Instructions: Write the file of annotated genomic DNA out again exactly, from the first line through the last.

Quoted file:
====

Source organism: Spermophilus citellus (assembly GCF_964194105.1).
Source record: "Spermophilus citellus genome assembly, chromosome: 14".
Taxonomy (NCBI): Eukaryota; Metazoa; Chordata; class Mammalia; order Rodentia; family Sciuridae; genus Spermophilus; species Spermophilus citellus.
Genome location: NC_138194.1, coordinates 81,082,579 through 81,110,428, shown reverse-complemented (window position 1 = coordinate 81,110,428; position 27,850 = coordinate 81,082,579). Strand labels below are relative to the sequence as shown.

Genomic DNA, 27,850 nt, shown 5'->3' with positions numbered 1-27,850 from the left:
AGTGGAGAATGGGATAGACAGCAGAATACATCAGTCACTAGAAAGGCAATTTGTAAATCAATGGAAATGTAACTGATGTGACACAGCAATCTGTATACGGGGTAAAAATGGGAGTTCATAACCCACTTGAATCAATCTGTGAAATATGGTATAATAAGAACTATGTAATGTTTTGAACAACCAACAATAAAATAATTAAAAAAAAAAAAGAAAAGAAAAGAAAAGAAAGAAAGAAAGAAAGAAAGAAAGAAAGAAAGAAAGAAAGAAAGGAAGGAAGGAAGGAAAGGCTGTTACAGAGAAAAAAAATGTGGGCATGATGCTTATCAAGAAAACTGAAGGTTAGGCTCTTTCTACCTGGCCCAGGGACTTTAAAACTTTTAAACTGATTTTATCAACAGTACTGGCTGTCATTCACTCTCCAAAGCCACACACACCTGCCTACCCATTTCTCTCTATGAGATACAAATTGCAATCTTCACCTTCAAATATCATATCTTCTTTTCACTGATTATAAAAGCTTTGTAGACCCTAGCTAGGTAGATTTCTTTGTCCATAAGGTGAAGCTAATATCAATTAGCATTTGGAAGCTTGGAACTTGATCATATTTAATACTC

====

Source organism: Spermophilus citellus (assembly GCF_964194105.1).
Source record: "Spermophilus citellus genome assembly, chromosome: 14".
Taxonomy (NCBI): Eukaryota; Metazoa; Chordata; class Mammalia; order Rodentia; family Sciuridae; genus Spermophilus; species Spermophilus citellus.
Genome location: NC_138194.1, coordinates 81,082,579 through 81,110,428, shown reverse-complemented (window position 1 = coordinate 81,110,428; position 27,850 = coordinate 81,082,579). Strand labels below are relative to the sequence as shown.

Genomic DNA, 27,850 nt, shown 5'->3' with positions numbered 1-27,850 from the left:
AGTGGAGAATGGGATAGACAGCAGAATACATCAGTCACTAGAAAGGCAATTTGTAAATCAATGGAAATGTAACTGATGTGACACAGCAATCTGTATACGGGGTAAAAATGGGAGTTCATAACCCACTTGAATCAATCTGTGAAATATGGTATAATAAGAACTATGTAATGTTTTGAACAACCAACAATAAAATAATTAAAAAAAAAAAAGAAAAGAAAAGAAAAGAAAGAAAGAAAGAAAGAAAGAAAGAAAGAAAGAAAGAAAGAAAGGAAGGAAGGAAGGAAAGGCTGTTACAGAGAAAAAAAATGTGGGCATGATGCTTATCAAGAAAACTGAAGGTTAGGCTCTTTCTACCTGGCCCAGGGACTTTAAAACTTTTAAACTGATTTTATCAACAGTACTGGCTGTCATTCACTCTCCAAAGCCACACACACCTGCCTACCCATTTCTCTCTATGAGATACAAATTGCAATCTTCACCTTCAAATATCATATCTTCTTTTCACTGATTATAAAAGCTTTGTAGACCCTAGCTAGGTAGATTTCTTTGTCCATAAGGTGAAGCTAATATCAATTAGCATTTGGAAGCTTGGAACTTGATCATATTTAATACTC